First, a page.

Walt Disney took in a lot of talented artists and exposed their work to the world. One of Walt’s many skills as a studio boss was finding out what his artists were good at and putting them on projects that suited their skills best. Three new books shine a spotlight on artists known for their work at Disney, while giving them a voice and showcasing their individual talents.
By Don Iwerks and Leonard Maltin
Film critic Leonard Maltin opens Walt Disney’s Ultimate Inventor: The Genius of Ub Iwerks with, “Anyone with even a passing knowledge of animation history knows the name Ub Iwerks. He is the man who almost single-handedly animated Walt Disney’s pioneering sound cartoons…” The rest of you know his work, but perhaps not his name.
Ub and Walt were lifelong friends who met in silent movie-era Kansas City, working together to create stop-motion animation for commercials in movie theaters. Iwerks souped up a movie camera borrowed from work and the duo set about making cartoons in Kansas City, and eventually Hollywood. The modified camera was the first of innumerable inventions from Iwerks that would change the way Disney made movies, bring added realism to attractions at Disneyland, and save their TV animation department.
Three generations of the Iwerks family have worked for the company. Ub’s son Don, author of this book, continues to consult with the company (and the Walt Disney Family Museum) at age 90, and granddaughter Leslie Iwerks is the Oscar- and Emmy-nominated documentary director and producer behind The Imagineering Story on Disney+.
By Pete Docter and Christopher Merritt
Marc Davis started working for Walt Disney before the studio had ever made a feature film, and stayed there for more than 50 years helping to create classics from Snow White to the Haunted Mansion. Decades into his tenure, Walt asked him to pivot from animation and “take a look” at some attractions at Disneyland—and a new career was born.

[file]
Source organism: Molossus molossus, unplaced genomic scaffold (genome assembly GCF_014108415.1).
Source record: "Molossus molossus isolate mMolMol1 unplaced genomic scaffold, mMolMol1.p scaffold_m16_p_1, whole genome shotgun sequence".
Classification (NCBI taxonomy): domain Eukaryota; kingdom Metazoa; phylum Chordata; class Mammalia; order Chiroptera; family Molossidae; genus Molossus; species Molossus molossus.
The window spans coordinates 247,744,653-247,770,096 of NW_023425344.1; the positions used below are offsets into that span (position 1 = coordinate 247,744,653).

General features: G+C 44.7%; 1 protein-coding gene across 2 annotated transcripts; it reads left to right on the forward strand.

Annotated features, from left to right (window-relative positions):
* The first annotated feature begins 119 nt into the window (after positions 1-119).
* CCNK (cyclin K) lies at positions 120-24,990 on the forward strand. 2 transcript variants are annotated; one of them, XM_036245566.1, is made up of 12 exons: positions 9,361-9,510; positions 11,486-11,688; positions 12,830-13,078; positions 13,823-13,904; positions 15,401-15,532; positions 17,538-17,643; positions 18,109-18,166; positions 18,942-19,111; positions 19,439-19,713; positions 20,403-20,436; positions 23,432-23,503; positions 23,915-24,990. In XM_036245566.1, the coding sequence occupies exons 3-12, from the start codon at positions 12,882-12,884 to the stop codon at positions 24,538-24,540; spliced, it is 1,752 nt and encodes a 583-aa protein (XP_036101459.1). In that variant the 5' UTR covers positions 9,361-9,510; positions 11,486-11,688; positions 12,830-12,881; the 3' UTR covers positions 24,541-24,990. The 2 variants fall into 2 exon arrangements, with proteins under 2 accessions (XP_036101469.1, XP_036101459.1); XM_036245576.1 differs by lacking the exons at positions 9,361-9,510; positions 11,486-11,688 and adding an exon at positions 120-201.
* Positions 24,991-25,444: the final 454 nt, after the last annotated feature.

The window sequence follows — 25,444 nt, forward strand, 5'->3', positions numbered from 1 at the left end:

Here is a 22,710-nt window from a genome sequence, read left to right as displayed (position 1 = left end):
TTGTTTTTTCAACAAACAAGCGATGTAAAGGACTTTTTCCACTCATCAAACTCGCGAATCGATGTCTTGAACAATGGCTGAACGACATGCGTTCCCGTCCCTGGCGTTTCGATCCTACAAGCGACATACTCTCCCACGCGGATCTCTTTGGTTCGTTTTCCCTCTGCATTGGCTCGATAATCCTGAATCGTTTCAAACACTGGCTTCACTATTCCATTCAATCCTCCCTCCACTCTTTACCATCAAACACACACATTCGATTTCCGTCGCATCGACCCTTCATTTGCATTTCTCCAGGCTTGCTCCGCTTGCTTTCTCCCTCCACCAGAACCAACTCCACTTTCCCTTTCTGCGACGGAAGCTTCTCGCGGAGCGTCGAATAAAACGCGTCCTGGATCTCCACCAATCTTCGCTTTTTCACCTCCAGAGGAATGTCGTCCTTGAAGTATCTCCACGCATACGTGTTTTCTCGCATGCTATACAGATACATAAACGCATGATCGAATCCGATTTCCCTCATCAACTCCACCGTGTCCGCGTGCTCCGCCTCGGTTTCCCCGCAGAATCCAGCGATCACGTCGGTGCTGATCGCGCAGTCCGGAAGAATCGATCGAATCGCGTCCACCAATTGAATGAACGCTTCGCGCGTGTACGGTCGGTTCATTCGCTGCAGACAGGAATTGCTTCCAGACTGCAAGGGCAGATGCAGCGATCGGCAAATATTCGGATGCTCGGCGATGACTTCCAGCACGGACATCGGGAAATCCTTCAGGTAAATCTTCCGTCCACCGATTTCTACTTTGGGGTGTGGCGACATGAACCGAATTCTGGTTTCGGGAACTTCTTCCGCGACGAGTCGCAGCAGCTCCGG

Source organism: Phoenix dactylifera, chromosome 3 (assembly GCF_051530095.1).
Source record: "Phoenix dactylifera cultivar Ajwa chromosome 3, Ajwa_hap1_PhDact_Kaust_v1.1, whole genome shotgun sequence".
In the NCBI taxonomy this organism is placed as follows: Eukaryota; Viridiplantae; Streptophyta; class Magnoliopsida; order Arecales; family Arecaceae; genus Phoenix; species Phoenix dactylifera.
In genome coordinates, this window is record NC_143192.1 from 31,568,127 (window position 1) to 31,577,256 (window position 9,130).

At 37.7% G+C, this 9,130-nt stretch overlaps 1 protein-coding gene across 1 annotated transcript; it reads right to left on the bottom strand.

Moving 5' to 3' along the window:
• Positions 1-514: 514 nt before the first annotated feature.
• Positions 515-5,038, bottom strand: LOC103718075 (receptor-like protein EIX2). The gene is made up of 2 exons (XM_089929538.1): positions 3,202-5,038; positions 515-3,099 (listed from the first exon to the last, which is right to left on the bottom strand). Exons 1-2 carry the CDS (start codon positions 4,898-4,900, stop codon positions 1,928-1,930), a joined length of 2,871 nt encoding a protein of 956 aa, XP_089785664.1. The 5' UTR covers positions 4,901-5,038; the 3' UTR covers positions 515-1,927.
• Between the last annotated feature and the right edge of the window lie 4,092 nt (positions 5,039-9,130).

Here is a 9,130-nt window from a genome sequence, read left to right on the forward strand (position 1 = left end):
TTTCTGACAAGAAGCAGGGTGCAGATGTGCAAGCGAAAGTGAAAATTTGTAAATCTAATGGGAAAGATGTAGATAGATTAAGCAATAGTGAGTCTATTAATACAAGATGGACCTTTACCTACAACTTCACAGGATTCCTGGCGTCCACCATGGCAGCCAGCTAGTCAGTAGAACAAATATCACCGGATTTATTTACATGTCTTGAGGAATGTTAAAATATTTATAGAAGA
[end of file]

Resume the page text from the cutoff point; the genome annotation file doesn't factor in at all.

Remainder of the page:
Davis brought humor and emotion to wild animals, ghosts, and even a patch of cacti. “I have a whole building over there filled with animators,” Walt told Davis’s wife Alice. “But I only have one Renaissance man, and that’s Marc.”
The book is filled with the rarest of the rare in concept art, sketches, maquettes, unused gags, and great candid photos of Walt, Marc, and behind-the-scenes moments capturing the classic attractions coming together.
When he retired from the studio, Davis liked to mentor students at the California Institute of the Arts, including the book’s co-authors, Pixar director Pete Docter and his friend, Imagineer Christopher Merritt. Thank goodness Merritt brought along a tape recorder on the many visits he made to Davis’s Silver Lake home. Much of the book is direct quotes from Davis (who died in 2000), and a cavalcade of legendary Imagineers from the early years of the park.
At 750 pages and ten-and-a-half pounds, it’s quite a commitment. Merritt and Docter worked on the book for years, and their magnificent obsession is unequaled. They’ve created an invaluable resource for historians, art students, and folks like me who just love Disneyland.
Foreword by David Copperfield
The only living artist in today’s roundup is Disney legend Rolly Crump, the hepcat be-bopper who started off in animation, was recruited by Walt to move to Imagineering, but spent his evenings crafting bawdy art for beatnik-era jazz clubs and coffee houses.
Crump sculpted tikis for the Enchanted Tiki Room and adapted Mary Blair’s paintings into the magnificent kinetic façade for it’s a small world. He dreamed up monsters and mayhem for a “Museum of the Weird” that never happened, even though some of his ideas lingered around long enough to find their way into the Haunted Mansion.
His baroque designs with muffled messages like “Fly Heroin Airlines” were charmingly set in a sea of Victorian frippery that made even raunchy pieces absolutely charming. His style is perfect for toys, including a flock of Japanese-made creatures with pop-up messages emerging from their heads.
Full disclosure, your columnist wrote the biographical essay on the artist for this book, (and this other book) which was adapted from a career retrospective at the Oceanside Museum of Art in 2017. Crump, 90, retired near the seaside community in the 1990s.
The book spans a lifetime, from his youthful magic act and stagecraft, to his work at Disney, and his offbeat personal artworks of geisha girls, Dia de Los Muertos figures, and jazz-age women. The paintings and sculptures gathered for the museum show were auctioned off when the show ended, leaving this book (and Disneyland) as the repository for a lifetime of whimsical art.
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